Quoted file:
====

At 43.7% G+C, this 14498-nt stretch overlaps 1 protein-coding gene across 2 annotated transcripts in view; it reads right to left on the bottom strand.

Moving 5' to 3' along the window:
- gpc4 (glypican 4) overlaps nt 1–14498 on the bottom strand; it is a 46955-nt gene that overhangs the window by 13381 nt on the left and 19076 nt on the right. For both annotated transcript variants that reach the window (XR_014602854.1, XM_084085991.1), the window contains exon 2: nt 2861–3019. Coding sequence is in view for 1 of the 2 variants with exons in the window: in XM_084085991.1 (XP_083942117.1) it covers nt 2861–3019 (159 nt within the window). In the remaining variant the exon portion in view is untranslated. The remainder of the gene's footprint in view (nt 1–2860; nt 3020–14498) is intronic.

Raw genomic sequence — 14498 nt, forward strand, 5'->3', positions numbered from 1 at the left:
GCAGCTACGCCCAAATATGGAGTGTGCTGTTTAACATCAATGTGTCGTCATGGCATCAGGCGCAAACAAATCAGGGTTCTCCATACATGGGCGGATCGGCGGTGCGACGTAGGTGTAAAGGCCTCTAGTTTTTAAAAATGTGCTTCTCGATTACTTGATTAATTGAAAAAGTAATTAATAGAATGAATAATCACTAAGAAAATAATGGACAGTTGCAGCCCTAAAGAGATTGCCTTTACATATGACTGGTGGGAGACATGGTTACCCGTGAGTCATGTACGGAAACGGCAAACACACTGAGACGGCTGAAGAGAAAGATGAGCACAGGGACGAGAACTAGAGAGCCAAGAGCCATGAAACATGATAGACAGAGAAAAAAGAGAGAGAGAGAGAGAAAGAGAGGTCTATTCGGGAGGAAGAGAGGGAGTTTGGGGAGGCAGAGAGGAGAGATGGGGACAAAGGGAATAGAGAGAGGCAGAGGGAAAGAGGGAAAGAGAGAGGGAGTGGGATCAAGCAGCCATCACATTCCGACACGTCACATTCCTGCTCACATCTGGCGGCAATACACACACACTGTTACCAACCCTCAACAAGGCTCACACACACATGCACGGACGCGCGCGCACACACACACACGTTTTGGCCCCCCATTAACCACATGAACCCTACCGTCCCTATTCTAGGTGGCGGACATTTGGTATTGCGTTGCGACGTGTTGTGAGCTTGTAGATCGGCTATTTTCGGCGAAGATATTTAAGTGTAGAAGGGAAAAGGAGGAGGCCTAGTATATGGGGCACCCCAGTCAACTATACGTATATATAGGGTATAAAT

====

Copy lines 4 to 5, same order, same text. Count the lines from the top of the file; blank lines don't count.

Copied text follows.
Raw genomic sequence — 14498 nt, forward strand, 5'->3', positions numbered from 1 at the left:
GCAGCTACGCCCAAATATGGAGTGTGCTGTTTAACATCAATGTGTCGTCATGGCATCAGGCGCAAACAAATCAGGGTTCTCCATACATGGGCGGATCGGCGGTGCGACGTAGGTGTAAAGGCCTCTAGTTTTTAAAAATGTGCTTCTCGATTACTTGATTAATTGAAAAAGTAATTAATAGAATGAATAATCACTAAGAAAATAATGGACAGTTGCAGCCCTAAAGAGATTGCCTTTACATATGACTGGTGGGAGACATGGTTACCCGTGAGTCATGTACGGAAACGGCAAACACACTGAGACGGCTGAAGAGAAAGATGAGCACAGGGACGAGAACTAGAGAGCCAAGAGCCATGAAACATGATAGACAGAGAAAAAAGAGAGAGAGAGAGAGAAAGAGAGGTCTATTCGGGAGGAAGAGAGGGAGTTTGGGGAGGCAGAGAGGAGAGATGGGGACAAAGGGAATAGAGAGAGGCAGAGGGAAAGAGGGAAAGAGAGAGGGAGTGGGATCAAGCAGCCATCACATTCCGACACGTCACATTCCTGCTCACATCTGGCGGCAATACACACACACTGTTACCAACCCTCAACAAGGCTCACACACACATGCACGGACGCGCGCGCACACACACACACGTTTTGGCCCCCCATTAACCACATGAACCCTACCGTCCCTATTCTAGGTGGCGGACATTTGGTATTGCGTTGCGACGTGTTGTGAGCTTGTAGATCGGCTATTTTCGGCGAAGATATTTAAGTGTAGAAGGGAAAAGGAGGAGGCCTAGTATATGGGGCACCCCAGTCAACTATACGTATATATAGGGTATAAAT